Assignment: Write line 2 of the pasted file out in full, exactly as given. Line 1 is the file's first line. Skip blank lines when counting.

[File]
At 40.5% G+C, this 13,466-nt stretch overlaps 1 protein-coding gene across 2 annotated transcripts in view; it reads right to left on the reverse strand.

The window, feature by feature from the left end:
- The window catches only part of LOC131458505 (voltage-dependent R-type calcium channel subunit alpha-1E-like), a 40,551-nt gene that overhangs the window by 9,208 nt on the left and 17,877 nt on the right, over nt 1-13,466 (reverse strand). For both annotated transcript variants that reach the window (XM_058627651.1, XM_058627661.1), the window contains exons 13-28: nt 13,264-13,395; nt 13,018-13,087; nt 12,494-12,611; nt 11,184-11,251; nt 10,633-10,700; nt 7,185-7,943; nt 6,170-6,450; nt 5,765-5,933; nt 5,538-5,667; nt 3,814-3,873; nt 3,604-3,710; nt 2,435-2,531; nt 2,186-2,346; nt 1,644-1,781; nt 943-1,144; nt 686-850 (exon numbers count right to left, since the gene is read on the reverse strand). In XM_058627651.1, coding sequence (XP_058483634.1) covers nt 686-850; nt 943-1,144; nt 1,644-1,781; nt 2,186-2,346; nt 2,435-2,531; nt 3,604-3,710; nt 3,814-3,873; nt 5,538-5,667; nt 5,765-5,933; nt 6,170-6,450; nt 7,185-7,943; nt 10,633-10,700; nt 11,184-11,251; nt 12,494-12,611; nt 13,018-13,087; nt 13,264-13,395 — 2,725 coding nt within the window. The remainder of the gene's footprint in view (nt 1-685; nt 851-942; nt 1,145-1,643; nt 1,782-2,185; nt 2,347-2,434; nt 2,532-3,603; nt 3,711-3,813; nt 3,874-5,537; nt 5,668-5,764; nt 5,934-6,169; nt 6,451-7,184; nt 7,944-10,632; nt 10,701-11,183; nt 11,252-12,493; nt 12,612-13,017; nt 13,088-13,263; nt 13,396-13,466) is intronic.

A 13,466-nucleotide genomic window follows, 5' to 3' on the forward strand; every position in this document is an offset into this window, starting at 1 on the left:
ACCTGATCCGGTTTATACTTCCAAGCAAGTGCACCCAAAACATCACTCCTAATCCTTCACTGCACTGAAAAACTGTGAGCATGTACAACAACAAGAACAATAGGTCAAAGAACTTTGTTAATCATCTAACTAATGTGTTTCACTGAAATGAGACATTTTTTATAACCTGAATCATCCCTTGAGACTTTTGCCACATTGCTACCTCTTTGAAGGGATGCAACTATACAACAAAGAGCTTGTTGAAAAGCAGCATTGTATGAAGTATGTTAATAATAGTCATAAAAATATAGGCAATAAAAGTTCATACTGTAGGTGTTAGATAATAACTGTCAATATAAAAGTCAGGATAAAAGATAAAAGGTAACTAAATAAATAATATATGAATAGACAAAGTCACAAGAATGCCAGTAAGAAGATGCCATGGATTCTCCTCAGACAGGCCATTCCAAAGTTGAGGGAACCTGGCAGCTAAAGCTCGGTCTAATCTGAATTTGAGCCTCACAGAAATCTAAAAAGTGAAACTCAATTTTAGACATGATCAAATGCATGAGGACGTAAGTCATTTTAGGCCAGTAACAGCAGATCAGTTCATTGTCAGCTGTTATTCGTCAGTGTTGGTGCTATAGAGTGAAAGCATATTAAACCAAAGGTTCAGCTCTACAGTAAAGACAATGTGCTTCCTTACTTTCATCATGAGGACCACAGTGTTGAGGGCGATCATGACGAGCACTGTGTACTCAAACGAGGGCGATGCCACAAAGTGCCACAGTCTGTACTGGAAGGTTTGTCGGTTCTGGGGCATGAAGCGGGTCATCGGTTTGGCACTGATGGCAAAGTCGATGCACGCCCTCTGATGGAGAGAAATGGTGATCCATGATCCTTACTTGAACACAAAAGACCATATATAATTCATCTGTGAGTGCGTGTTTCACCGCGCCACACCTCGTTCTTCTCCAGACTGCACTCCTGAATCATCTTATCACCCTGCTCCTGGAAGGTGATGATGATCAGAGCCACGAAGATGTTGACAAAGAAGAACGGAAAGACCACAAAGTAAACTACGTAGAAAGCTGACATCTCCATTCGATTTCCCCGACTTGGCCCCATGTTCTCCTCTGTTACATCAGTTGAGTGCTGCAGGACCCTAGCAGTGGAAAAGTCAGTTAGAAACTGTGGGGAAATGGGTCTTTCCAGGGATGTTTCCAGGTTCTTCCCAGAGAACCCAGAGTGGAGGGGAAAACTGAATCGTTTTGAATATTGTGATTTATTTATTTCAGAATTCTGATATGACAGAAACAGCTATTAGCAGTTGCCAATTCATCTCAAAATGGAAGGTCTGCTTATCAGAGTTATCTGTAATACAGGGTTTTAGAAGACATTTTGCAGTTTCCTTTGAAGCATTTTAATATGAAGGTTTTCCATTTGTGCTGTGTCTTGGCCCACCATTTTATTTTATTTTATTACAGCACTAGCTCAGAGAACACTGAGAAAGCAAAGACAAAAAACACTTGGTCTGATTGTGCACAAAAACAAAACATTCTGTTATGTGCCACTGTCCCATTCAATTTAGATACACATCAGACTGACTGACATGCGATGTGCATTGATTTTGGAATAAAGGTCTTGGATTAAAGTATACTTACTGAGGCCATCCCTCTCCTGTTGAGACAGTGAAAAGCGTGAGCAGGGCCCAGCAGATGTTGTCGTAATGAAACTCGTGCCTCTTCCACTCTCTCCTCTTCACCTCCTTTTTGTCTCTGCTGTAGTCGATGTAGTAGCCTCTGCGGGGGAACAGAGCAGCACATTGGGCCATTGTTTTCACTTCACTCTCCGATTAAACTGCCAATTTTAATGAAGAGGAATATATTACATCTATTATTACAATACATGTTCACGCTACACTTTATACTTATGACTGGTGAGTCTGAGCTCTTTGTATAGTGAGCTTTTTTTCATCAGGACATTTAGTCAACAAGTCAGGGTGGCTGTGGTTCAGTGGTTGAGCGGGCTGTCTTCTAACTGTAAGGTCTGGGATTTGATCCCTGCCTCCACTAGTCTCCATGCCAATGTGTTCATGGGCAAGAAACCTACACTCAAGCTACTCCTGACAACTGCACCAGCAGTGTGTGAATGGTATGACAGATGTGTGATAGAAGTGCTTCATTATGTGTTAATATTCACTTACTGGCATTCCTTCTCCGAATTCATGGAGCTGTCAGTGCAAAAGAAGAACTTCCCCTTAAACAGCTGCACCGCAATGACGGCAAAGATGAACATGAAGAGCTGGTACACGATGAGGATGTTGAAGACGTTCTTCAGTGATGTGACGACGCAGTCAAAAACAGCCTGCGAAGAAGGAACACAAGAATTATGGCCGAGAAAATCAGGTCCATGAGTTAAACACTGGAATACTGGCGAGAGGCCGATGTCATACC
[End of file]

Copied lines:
The window, feature by feature from the left end: